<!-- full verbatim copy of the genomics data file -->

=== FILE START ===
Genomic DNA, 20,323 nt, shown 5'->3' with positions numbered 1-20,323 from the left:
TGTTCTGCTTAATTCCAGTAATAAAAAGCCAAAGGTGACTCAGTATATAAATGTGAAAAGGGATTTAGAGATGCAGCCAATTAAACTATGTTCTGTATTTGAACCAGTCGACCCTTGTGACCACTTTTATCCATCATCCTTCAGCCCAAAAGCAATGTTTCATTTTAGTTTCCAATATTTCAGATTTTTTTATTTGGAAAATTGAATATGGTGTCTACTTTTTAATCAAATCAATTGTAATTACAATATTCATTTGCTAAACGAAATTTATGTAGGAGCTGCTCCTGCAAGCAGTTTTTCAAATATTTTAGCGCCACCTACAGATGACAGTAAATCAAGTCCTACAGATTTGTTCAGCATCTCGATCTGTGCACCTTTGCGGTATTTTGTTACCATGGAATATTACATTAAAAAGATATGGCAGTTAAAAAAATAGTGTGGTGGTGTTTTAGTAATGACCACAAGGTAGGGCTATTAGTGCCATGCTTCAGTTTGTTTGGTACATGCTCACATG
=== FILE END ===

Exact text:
Genomic DNA, 20,323 nt, shown 5'->3' with positions numbered 1-20,323 from the left:
TGTTCTGCTTAATTCCAGTAATAAAAAGCCAAAGGTGACTCAGTATATAAATGTGAAAAGGGATTTAGAGATGCAGCCAATTAAACTATGTTCTGTATTTGAACCAGTCGACCCTTGTGACCACTTTTATCCATCATCCTTCAGCCCAAAAGCAATGTTTCATTTTAGTTTCCAATATTTCAGATTTTTTTATTTGGAAAATTGAATATGGTGTCTACTTTTTAATCAAATCAATTGTAATTACAATATTCATTTGCTAAACGAAATTTATGTAGGAGCTGCTCCTGCAAGCAGTTTTTCAAATATTTTAGCGCCACCTACAGATGACAGTAAATCAAGTCCTACAGATTTGTTCAGCATCTCGATCTGTGCACCTTTGCGGTATTTTGTTACCATGGAATATTACATTAAAAAGATATGGCAGTTAAAAAAATAGTGTGGTGGTGTTTTAGTAATGACCACAAGGTAGGGCTATTAGTGCCATGCTTCAGTTTGTTTGGTACATGCTCACATG